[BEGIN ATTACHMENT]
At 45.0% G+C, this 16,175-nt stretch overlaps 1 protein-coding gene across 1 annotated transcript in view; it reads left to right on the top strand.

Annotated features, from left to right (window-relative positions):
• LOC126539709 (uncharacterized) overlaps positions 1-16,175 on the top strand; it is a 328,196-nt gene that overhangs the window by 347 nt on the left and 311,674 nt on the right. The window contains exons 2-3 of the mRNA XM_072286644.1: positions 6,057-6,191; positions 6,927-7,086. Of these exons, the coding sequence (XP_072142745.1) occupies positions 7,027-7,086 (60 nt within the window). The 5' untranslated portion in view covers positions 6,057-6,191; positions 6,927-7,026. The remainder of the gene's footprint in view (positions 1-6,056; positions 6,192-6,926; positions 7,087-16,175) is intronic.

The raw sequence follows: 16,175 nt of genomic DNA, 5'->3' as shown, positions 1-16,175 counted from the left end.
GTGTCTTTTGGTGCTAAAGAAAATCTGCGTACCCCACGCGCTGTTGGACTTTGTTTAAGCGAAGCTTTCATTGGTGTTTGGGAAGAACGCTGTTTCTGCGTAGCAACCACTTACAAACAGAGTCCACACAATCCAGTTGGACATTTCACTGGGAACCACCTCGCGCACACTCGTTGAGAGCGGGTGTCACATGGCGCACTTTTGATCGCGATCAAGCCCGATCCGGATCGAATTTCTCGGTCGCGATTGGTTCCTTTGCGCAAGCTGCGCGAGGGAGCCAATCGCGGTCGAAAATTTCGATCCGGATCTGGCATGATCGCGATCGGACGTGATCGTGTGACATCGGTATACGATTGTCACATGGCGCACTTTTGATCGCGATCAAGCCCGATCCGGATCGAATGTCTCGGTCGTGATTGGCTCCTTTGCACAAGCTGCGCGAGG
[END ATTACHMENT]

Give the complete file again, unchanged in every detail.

At 45.0% G+C, this 16,175-nt stretch overlaps 1 protein-coding gene across 1 annotated transcript in view; it reads left to right on the top strand.

Annotated features, from left to right (window-relative positions):
• LOC126539709 (uncharacterized) overlaps positions 1-16,175 on the top strand; it is a 328,196-nt gene that overhangs the window by 347 nt on the left and 311,674 nt on the right. The window contains exons 2-3 of the mRNA XM_072286644.1: positions 6,057-6,191; positions 6,927-7,086. Of these exons, the coding sequence (XP_072142745.1) occupies positions 7,027-7,086 (60 nt within the window). The 5' untranslated portion in view covers positions 6,057-6,191; positions 6,927-7,026. The remainder of the gene's footprint in view (positions 1-6,056; positions 6,192-6,926; positions 7,087-16,175) is intronic.

The raw sequence follows: 16,175 nt of genomic DNA, 5'->3' as shown, positions 1-16,175 counted from the left end.
GTGTCTTTTGGTGCTAAAGAAAATCTGCGTACCCCACGCGCTGTTGGACTTTGTTTAAGCGAAGCTTTCATTGGTGTTTGGGAAGAACGCTGTTTCTGCGTAGCAACCACTTACAAACAGAGTCCACACAATCCAGTTGGACATTTCACTGGGAACCACCTCGCGCACACTCGTTGAGAGCGGGTGTCACATGGCGCACTTTTGATCGCGATCAAGCCCGATCCGGATCGAATTTCTCGGTCGCGATTGGTTCCTTTGCGCAAGCTGCGCGAGGGAGCCAATCGCGGTCGAAAATTTCGATCCGGATCTGGCATGATCGCGATCGGACGTGATCGTGTGACATCGGTATACGATTGTCACATGGCGCACTTTTGATCGCGATCAAGCCCGATCCGGATCGAATGTCTCGGTCGTGATTGGCTCCTTTGCACAAGCTGCGCGAGG